The Reina Sofia Museum – Modern Art in Madrid

by Katie Goldstein

Reina Sofia liftThe Museo Nacional Centro de Arte Reina Sofía houses the modern art portion of Madrid’s Golden Triangle in a former hospital. The mostly 20th-century Spanish art collection is well suited to the vast spaces of the hospital: the Reina Sofía may be Madrid’s most accessible and well-organized major art museum.

I’d recommend whizzing up to the second floor in one of the über-modern glass elevators to begin your tour. This is where you’ll find Picasso, Dalí, Miró, and Gris: the heart of the permanent collection. One of my favorite rooms on the second floor, though, is beyond Guernica in the tiny sala 8, which is home to photos of Madrid taken during the Guerra Civil—the Telefónica building barricaded with sandbags and the like. If you have the time and energy, swing through the fourth floor to catch works from the latter half of the 20th century to present day.

Don’t forget to check out what’s on in the temporary exhibits in the expansion of the museum—they could be well worth it. And keep in mind that there’s plenty to do besides looking at paintings: the courtyard garden of the main building is a lovely place to sit on a nice day, and the cafeteria/restaurant Arola (in the expansion) offers food and drink in a decidedly 21st-century setting. You also shouldn’t miss La Central, the museum’s excellent bookshop.

Free entry: Sat. 14.30-21.00 and Sun. 10.00-14.30. General admission at other times: 6 euros. Closed Tuesdays. More details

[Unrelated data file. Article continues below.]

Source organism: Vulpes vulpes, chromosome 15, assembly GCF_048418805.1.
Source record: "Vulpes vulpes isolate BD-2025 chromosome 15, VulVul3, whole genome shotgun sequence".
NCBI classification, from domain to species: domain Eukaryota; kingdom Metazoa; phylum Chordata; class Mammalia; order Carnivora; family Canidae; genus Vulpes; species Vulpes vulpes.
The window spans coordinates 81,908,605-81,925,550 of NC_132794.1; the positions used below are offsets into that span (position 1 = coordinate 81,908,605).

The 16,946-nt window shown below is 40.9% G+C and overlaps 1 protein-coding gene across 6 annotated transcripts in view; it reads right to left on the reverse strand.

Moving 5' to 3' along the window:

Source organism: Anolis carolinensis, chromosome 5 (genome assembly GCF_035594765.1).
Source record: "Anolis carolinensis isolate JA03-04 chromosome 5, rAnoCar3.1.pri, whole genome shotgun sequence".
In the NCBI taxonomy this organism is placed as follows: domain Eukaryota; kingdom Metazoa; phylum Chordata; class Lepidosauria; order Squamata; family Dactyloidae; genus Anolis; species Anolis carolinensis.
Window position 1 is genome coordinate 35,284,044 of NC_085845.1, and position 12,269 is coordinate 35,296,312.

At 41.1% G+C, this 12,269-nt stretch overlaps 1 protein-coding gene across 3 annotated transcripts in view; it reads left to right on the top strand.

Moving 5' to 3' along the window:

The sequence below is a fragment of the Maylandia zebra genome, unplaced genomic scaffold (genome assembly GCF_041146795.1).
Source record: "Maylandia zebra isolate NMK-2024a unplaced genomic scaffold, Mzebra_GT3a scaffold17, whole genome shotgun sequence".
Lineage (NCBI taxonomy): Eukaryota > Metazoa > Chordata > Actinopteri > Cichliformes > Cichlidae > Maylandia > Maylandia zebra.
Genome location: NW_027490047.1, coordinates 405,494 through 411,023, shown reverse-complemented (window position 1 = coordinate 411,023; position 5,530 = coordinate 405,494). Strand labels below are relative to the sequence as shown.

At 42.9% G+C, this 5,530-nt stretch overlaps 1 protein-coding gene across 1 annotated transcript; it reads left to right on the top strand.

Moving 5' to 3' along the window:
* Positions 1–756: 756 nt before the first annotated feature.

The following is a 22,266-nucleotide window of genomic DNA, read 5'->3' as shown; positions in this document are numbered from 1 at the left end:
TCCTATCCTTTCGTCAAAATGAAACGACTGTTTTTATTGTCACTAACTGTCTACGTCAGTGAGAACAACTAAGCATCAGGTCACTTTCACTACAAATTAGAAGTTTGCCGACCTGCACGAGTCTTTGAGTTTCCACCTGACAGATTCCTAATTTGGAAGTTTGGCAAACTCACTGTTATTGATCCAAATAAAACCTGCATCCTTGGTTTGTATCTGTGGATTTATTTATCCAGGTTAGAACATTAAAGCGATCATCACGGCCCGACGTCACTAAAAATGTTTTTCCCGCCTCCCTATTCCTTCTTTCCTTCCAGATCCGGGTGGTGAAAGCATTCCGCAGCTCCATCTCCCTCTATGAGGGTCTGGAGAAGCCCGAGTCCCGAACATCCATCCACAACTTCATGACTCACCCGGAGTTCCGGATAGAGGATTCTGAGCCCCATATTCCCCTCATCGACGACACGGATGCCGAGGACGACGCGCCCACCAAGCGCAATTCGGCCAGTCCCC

Metro: Atocha. Calle Santa Isabel, 52. See map below:

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About Katie

Katie is an English teaching assistant working at a bilingual public school in the center of Madrid.
This entry was posted in Atocha, Culture, Madrid Museums. Bookmark the permalink.

2 Responses to The Reina Sofia Museum – Modern Art in Madrid

  1. luke says:

    The Reina Sofia is the most sophisticated of the art museums in Madrid, in terms of it’s layout. What used to be an ugly Franco building (I think it was a prison or military HQ before) is now a great vehicle for contemporary art. It’s been about five years since the new director took over and he’s added a much more installation, video art and more of a contemporary international outlook (hard to find in Madrid).

  2. Pingback: La Noche Española - Flamenco Exhibition at the Reina Sofia - Notes from Madrid

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